The Better Living Challenge: A growing impact in communities

We caught up with BLC1 winners Lumkani, USE-IT and FormulaD to find out how their innovations are beginning to make a real difference in low income communities in the Western Cape and around the country.

Lumkani

BLC 1 winner Lumkani is a tech start-up and social enterprise with one vision: to minimise the loss of life and property caused by fires in informal communities in South Africa and across the globe. They have engineered the world's first networked heat-detector designed specifically for an informal settlement environment. To sense fire, the Lumkani detector measures the rate at which temperature increases, rather than smoke levels within a shack (house). If a signal is not disarmed within 30 seconds, neighbouring detectors are also activated and relevant authorities alerted.

Today, Lumkani has 7 000 blue alarms in the field — in Cape Town, Pretoria and Johannesburg – and it has already helped stop what could have been major fires.

The new Lumkani plastic mould has been finished, and the first run of 5000 units is currently being produced for the new Lumkani detector’s release. The new detector mould is featured on the left and the old on the right.

Lumkani has also received a license agreement from UCT, and is producing a DVD to assist with awareness of the product.

Compressed Earth Blocks (CEB) - RamBrick by USE-IT

BLC 1 winner USE-IT has developed the technology to use building rubble that was destined for landfill as a component of the mix in making building blocks for single storey developments. The compressed earth blocks are 20% cheaper than conventional cement blocks. The building process is faster and simpler because of the bonding process.

In September 2015, they received a five star EcoStandard rating, and were the proud recipient of two Mail & Guardian Greening the Future 2015 awards, which celebrate efforts to create a cleaner planet without compromising progress. In April 2016 USE-IT won the Eco-Logic Recycling and Waste Management award for work done in 2015 – the awards recognise environmental excellence.

Currently, they have been working with the eThekwini Human Settlement for the Alterative Housing project in Ntuzuma E and discussions have been progressing with an increase in the funding allocation. They are also in discussions with the Western Cape MEC for Housing Settlements and the various Western Cape government departments and a new architectural proposal will soon be submitted for the construction of a small group of semi-detached 40m2 housing structures in the region. In Kokstad, they are discussing  the potential for involvement in the construction of 83 housing units. They have also made progress on the marketing front, having appointed a communication consultant, and work will get underway on the development of presentations for the individual target markets with specific messages, investors prospectus documents, the RamBrick website, media releases, and technical manuals.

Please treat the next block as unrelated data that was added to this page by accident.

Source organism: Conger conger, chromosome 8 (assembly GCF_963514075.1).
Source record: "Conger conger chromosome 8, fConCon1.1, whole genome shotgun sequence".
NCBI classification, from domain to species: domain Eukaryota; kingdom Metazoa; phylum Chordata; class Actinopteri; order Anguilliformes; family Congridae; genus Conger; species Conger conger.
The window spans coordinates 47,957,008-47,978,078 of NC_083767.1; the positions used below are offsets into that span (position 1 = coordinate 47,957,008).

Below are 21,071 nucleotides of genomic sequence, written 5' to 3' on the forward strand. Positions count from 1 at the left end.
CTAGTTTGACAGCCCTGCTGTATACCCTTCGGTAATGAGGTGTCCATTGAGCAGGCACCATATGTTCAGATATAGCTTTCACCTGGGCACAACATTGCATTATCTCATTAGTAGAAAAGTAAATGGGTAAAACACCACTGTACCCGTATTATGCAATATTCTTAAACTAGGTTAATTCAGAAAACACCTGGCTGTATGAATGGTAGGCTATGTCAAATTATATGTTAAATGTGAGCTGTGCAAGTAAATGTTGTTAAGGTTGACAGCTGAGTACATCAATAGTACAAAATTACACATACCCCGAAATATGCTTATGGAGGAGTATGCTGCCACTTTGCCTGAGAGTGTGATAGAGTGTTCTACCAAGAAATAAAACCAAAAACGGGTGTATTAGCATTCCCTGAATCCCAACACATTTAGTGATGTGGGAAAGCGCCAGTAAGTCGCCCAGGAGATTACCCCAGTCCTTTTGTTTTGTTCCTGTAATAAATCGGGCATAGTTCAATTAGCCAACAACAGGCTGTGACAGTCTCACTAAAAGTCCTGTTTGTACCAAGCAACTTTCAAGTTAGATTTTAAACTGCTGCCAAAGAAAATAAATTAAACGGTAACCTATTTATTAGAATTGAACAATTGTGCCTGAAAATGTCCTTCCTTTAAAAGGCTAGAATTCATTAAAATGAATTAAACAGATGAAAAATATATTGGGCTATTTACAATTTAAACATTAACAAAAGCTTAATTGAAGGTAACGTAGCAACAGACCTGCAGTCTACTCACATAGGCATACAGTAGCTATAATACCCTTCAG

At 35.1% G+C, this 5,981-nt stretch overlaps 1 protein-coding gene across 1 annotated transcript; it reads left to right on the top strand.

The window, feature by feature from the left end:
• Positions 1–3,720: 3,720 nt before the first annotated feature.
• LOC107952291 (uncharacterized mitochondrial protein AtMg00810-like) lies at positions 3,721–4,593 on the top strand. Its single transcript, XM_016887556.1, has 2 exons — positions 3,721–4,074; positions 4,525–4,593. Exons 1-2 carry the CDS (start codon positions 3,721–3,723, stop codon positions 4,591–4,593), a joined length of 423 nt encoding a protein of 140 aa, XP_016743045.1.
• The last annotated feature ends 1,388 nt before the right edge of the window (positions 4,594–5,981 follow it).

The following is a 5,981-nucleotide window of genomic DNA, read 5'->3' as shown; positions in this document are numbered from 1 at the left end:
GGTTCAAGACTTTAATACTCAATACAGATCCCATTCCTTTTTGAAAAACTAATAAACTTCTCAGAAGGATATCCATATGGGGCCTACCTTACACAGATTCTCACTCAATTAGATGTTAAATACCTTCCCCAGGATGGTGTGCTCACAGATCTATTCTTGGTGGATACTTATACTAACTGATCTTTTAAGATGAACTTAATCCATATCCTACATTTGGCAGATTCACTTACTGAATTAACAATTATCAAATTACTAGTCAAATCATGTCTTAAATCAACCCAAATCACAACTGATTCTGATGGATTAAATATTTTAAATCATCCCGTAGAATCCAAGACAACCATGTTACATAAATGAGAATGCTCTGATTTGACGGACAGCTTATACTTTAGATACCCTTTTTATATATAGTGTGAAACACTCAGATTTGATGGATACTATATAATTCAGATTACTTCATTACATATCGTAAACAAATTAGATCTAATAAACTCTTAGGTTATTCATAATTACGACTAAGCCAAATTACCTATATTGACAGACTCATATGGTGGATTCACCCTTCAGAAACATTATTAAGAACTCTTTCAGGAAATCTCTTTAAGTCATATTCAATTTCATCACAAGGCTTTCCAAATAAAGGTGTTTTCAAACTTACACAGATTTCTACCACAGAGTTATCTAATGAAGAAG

CITYSPEC by FormulaD

BLC1 winner Formula D interactive, in partnership with the Violence Protection through Urban Upgrading (VPUU) initiative in Khayelitsha, won the Better Living Challenge competition in the category “connected home” with its app Cityspec—a mobile inspection tool for service delivery in informal settlements.

Between early mid-February and mid-May 2016 Formula D has implemented its technical goals and released a beta version of the new mobile app which will now go into a testing phase. In addition, several new features have been added.

Cityspec, which was launched in Monwabisi Park, an informal settlement located on the outskirts of Khayelitsha in Cape Town in August 2015. Since August 2015, VPUU has been in consultation with City of Cape Town (CoCT) to gain a deep understanding of CoCT’s existing infrastructure fault reporting and repair systems, with an aim to seamlessly integrate into CoCT’s system. During the first quarter of 2016, VPUU successfully established the framework for a two-way information stream between Cityspec and CoCT.

Community volunteer teams are deployed three days per week to specific geographic locations in Monwabisi Park and are responsible to strategically and systematically monitor local infrastructure – currently water taps and toilets. Fieldworkers use the Cityspec App to collect the following data in the field:

  • Area and sub-area
  • Type of infrastructure being monitored (e.g. water tap or toilet)
  • Unique identifier per infrastructure item
  • Location of infrastructure item (block or street and GPS)
  • Status of infrastructure item (working or broken)
  • If broken, cause/s of the fault
  • Photo evidence of working or broken status of the item

In February 2016, CoCT’s Department of Water and Sanitation’s repair team began repairing taps in Monwabisi Park for the first time since the Cityspec App was launched. Once the pilot in Monwabisi Park is complete, the team aims to enter in to a similar agreement with the Department of Environmental Health to pilot the project in a different informal settlement. VPUU has been in consultation with CoCT to acquire Extended Public Works Programme (EPWP) staff who will enhance Cityspec implementation. EPWP is a government initiative to provide short-term employment opportunities as a poverty alleviation and capacity building strategy for unemployed, under-skilled individuals.